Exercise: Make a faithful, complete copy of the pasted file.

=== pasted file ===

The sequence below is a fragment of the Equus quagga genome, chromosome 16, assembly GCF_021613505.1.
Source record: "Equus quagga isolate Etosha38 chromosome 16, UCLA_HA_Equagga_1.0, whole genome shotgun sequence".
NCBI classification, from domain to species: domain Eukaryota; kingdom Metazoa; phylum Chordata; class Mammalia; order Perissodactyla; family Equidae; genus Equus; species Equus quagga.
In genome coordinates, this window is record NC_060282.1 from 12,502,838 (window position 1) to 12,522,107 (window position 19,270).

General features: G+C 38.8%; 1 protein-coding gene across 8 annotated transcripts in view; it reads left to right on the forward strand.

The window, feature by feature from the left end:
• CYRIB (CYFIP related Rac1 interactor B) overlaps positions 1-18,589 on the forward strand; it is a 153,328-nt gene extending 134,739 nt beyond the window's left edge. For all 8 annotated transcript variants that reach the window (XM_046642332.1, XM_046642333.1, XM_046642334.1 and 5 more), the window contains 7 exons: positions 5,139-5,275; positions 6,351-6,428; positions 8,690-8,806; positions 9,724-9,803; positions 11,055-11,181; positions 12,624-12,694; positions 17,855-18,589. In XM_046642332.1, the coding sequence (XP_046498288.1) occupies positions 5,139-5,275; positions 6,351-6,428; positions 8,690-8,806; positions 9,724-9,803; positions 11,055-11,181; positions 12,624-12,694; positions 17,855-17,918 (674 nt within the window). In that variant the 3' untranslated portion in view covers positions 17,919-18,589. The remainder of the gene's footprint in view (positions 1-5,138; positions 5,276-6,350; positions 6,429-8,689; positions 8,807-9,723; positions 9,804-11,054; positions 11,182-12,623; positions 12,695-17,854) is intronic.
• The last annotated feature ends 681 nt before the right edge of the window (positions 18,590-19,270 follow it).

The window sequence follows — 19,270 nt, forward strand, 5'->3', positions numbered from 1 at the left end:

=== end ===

The sequence below is a fragment of the Equus quagga genome, chromosome 16, assembly GCF_021613505.1.
Source record: "Equus quagga isolate Etosha38 chromosome 16, UCLA_HA_Equagga_1.0, whole genome shotgun sequence".
NCBI classification, from domain to species: domain Eukaryota; kingdom Metazoa; phylum Chordata; class Mammalia; order Perissodactyla; family Equidae; genus Equus; species Equus quagga.
In genome coordinates, this window is record NC_060282.1 from 12,502,838 (window position 1) to 12,522,107 (window position 19,270).

General features: G+C 38.8%; 1 protein-coding gene across 8 annotated transcripts in view; it reads left to right on the forward strand.

The window, feature by feature from the left end:
• CYRIB (CYFIP related Rac1 interactor B) overlaps positions 1-18,589 on the forward strand; it is a 153,328-nt gene extending 134,739 nt beyond the window's left edge. For all 8 annotated transcript variants that reach the window (XM_046642332.1, XM_046642333.1, XM_046642334.1 and 5 more), the window contains 7 exons: positions 5,139-5,275; positions 6,351-6,428; positions 8,690-8,806; positions 9,724-9,803; positions 11,055-11,181; positions 12,624-12,694; positions 17,855-18,589. In XM_046642332.1, the coding sequence (XP_046498288.1) occupies positions 5,139-5,275; positions 6,351-6,428; positions 8,690-8,806; positions 9,724-9,803; positions 11,055-11,181; positions 12,624-12,694; positions 17,855-17,918 (674 nt within the window). In that variant the 3' untranslated portion in view covers positions 17,919-18,589. The remainder of the gene's footprint in view (positions 1-5,138; positions 5,276-6,350; positions 6,429-8,689; positions 8,807-9,723; positions 9,804-11,054; positions 11,182-12,623; positions 12,695-17,854) is intronic.
• The last annotated feature ends 681 nt before the right edge of the window (positions 18,590-19,270 follow it).

The window sequence follows — 19,270 nt, forward strand, 5'->3', positions numbered from 1 at the left end: